Shedding Some Light on a Dark Discovery

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Earlier this month astronomers released news of the darkest exoplanet ever seen: discovered in 2006, the gas giant TrES-2b reflects less than 1% of the visible light from its parent star… it’s literally darker than coal! Universe Today posted an article about this intriguing announcement on August 11, and now Dr. David Kipping of the Harvard-Smithsonian Center for Astrophysics is featuring a podcast on 365 Days of Astronomy in which he gives more detail about the dark nature of this discovery.

Listen to the podcast here.

The 365 Days of Astronomy Podcast is a project that will publish one podcast per day, for all 365 days of 2011. The podcast episodes are written, recorded and produced by people around the world.

“TrES-2b is similar in mass and radius to Jupiter but Jupiter reflects some 50% of the incident light. TrES-2b has a reflectivity less than that of any other planet or moon in the Solar System or beyond. The reflectivity is significantly less than even black acrylic paint, which makes the mind boggle as to what a clump of this planet would look like in your hand. Perhaps an appropriate nickname for the world would be Erebus, the Greek God of Darkness and Shadow. But what really is causing this planet to be so dark?”

– Dr. David Kipping

David Kipping obtained a PhD in Astrophysics from University College London earlier this year. His thesis was entitled ‘The Transits of Extrasolar Planets with Moons’ and David’s main research interest revolves around exomoons. He is just starting a Carl Sagan Fellowship at the Harvard-Smithsonian Center for Astrophysics.

The paper on which the the podcast is based can be found here.

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Jason Major is a graphic designer, photo enthusiast and space blogger. Visit his website Lights in the Dark and follow him on Twitter @JPMajor and on Facebook for more astronomy news and images!

Astronomers Discover a Dark Alien World

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An exoplanet has been discovered by astronomers that reflects less than one percent of the light it receives from its parent star. Less reflective than black acrylic paint, this planet is literally darker than coal!

TrES-2b is a Jupiter-sized gas giant orbiting the star GSC 03549-02811, about 750 light-years away in the direction of the constellation Draco. First discovered in 2006 by the Trans-Atlantic Exoplanet Survey (TrES), its unusual darkness has been identified by researchers led by David Kipping from the Harvard-Smithsonian Center for Astrophysics (CfA) and David Spiegel from Princeton University, using data from NASA’s Kepler spacecraft.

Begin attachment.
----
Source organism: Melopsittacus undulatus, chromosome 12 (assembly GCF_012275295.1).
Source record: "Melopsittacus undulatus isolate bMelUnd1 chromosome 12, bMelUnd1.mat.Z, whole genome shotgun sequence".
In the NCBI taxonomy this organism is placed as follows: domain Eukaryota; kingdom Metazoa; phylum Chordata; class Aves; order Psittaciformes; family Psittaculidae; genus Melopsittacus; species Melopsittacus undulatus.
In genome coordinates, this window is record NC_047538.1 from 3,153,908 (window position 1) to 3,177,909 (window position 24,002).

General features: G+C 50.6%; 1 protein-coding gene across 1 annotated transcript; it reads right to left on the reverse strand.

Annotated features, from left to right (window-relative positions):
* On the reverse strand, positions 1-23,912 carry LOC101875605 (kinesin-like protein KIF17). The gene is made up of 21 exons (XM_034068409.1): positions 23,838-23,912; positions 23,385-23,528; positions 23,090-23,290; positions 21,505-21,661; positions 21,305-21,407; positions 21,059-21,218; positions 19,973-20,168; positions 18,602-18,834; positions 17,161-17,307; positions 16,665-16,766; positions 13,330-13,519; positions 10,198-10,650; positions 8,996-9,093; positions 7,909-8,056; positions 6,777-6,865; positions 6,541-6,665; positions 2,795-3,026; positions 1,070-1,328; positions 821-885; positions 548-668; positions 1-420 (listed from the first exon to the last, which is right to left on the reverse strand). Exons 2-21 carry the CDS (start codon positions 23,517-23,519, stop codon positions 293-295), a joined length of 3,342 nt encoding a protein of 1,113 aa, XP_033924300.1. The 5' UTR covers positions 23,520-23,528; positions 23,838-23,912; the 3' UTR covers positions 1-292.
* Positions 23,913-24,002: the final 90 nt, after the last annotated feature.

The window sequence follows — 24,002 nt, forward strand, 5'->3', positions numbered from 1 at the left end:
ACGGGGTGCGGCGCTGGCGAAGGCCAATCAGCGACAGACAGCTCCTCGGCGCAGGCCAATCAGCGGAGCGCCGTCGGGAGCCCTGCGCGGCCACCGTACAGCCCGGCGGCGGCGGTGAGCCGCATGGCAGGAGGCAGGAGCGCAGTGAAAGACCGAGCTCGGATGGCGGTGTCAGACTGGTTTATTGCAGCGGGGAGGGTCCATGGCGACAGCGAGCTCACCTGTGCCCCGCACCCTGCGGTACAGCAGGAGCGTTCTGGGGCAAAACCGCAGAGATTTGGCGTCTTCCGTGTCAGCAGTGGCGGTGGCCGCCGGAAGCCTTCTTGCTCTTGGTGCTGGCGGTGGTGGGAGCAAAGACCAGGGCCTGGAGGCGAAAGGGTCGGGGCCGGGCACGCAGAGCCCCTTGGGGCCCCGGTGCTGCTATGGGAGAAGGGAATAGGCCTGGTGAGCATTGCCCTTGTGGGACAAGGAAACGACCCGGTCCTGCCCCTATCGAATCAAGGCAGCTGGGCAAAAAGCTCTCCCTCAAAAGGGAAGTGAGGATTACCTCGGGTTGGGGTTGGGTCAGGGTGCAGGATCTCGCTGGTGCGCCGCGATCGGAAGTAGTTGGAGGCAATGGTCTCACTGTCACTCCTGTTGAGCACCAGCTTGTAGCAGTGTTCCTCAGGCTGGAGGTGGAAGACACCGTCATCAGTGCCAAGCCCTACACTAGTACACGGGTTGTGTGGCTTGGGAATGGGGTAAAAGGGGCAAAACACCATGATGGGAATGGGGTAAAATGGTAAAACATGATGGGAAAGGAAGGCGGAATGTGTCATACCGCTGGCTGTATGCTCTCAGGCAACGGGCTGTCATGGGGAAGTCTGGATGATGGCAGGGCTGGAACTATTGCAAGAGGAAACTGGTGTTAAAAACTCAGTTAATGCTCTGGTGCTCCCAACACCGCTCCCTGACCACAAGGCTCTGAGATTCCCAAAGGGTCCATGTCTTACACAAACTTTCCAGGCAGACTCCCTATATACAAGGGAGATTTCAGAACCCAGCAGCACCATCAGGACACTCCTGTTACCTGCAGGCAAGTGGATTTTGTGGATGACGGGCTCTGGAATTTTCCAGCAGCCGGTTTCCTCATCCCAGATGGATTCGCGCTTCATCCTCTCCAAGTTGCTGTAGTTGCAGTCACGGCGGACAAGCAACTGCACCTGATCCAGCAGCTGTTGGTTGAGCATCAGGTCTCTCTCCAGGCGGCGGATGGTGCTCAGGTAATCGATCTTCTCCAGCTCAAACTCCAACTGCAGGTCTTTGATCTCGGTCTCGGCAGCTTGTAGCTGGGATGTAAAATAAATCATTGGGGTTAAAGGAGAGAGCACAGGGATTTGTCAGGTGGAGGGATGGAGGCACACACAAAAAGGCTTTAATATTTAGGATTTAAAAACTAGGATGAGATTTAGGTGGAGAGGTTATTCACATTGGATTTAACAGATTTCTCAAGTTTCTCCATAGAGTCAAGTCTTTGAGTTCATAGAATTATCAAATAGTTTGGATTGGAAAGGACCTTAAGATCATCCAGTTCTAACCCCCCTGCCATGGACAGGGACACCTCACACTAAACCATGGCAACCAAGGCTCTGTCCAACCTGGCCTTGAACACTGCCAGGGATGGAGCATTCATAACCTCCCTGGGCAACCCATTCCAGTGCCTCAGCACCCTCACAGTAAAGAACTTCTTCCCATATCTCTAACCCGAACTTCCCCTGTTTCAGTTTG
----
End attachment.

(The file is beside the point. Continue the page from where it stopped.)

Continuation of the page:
Kepler has located more than 1,200 planetary candidates in its field of view. Additional analysis will reveal whether any other unusually dark planets lurk in that data. (Image: NASA/Kepler mission/Wendy Stenzel)

The team monitored the brightness of the TrES-2 system as the planet orbited its star and detected a subtle dimming and brightening due to the planet’s changing phase. A more reflective planet would have shown larger brightness variations as its phase changed.

The dark exoplanet is tidally locked with its star and orbits it at a distance of only 5 million kilometers (3.1 million miles), keeping it heated to a scorching 1000º C (1,832º F). Too hot for the kinds of reflective ammonia clouds seen on Jupiter, TrES-2b is wrapped in an atmosphere containing light-absorbing chemicals like vaporized sodium and potassium, or gaseous titanium oxide. Still, this does not completely explain its extremely dark appearance.

“It’s not clear what is responsible for making this planet so extraordinarily dark,” stated co-author David Spiegel of Princeton University. “However, it’s not completely pitch black. It’s so hot that it emits a faint red glow, much like a burning ember or the coils on an electric stove.”

Regardless of its faint glow TrES-2b is still much darker than any planet or moon in our solar system.

The new work appears in a paper in the journal Monthly Notices of the Royal Astronomical Society. Read the news release here.

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Jason Major is a graphic designer, photo enthusiast and space blogger. Visit his website Lights in the Dark and follow him on Twitter @JPMajor and on Facebook for more astronomy news and images!